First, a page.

|US6181329 *||Dec 23, 1997||Jan 30, 2001||Ricoh Company, Ltd.||Method and apparatus for tracking a hand-held writing instrument with multiple sensors that are calibrated by placing the writing instrument in predetermined positions with respect to the writing surface|
|US6188392 *||Jun 30, 1997||Feb 13, 2001||Intel Corporation||Electronic pen device|
|US6573887 *||Sep 5, 2000||Jun 3, 2003||O'donnell, Jr. Francis E.||Combined writing instrument and digital documentor|
|US6577299 *||Aug 18, 1999||Jun 10, 2003||Digital Ink, Inc.||Electronic portable pen apparatus and method|
|US6633282 *||Jan 4, 1999||Oct 14, 2003||Adam A. Monroe||Ballpoint pen type input device for computer|
|US6681045||May 23, 2000||Jan 20, 2004||Silverbrook Research Pty Ltd||Method and system for note taking|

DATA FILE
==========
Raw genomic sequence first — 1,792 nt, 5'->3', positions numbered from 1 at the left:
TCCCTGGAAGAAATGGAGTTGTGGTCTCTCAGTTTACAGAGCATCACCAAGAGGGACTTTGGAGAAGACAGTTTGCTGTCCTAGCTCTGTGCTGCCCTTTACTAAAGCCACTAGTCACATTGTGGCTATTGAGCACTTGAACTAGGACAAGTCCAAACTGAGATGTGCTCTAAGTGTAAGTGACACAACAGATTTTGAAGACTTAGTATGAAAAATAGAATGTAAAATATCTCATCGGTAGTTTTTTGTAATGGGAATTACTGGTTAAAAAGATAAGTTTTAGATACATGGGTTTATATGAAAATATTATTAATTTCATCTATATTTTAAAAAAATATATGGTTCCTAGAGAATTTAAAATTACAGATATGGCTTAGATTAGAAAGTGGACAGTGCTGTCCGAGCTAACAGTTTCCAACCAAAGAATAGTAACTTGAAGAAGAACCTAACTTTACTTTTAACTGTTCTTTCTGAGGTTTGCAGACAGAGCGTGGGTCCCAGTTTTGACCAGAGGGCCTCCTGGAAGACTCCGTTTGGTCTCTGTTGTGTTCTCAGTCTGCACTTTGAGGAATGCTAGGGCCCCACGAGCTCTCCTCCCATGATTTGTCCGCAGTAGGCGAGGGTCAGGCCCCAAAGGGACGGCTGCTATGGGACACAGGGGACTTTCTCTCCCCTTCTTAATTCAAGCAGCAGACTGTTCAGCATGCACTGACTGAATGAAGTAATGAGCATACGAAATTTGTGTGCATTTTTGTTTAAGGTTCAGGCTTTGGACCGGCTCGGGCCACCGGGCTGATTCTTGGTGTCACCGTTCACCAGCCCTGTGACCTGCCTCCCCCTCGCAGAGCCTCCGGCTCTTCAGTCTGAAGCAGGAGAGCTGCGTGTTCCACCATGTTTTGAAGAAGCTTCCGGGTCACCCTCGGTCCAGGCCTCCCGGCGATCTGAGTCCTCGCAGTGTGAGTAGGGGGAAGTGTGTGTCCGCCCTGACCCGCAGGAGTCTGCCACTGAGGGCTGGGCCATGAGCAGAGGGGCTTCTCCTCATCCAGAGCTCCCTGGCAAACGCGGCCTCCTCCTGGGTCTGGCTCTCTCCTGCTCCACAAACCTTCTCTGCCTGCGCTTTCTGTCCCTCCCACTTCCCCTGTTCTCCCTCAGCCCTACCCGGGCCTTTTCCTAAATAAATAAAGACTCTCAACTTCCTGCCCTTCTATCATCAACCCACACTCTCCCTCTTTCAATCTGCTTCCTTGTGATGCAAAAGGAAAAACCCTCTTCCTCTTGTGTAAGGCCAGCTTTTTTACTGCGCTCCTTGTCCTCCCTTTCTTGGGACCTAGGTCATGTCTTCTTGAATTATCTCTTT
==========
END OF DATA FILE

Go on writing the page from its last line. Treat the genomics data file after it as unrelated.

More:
|US6694045||Apr 22, 2002||Feb 17, 2004||Amerasia International Technology, Inc.||Generation and verification of a digitized signature|
|JPH0619614A *||Title not available|
|JPH07261906A *||Title not available|
|1||Analog Devices, "Low-Cost +2g Dual-Axis Accelerometer with Duty Cycle Output", pp. 1-12.|
|2||Baron, et al., "Acceleration Measurement with an Instrumented Pen for Signature Verification and Handwriting Analysis", IEEE Transactions on Instrumentation and Measurement, vol. 38, No. 6, pp. 1132-1138, Dec. 1989.|
|3||Ishikawa, et al., "Extraction of Character Information from Acceleration of Handwriting Pen", IEIC Technical Report, Institute of Electronics, Information and Communication Engineers, vol. 92, No. 245, pp. 51-58, 1992.|
|4||Lew, J.S., "An Improved Regional Correlation Algorithm for Signature Verification Which Permits Small Speed Changes Between Handwriting Segments", IBM J.Res Develop., vol. 27, pp. 180-185, Mar. 1983.|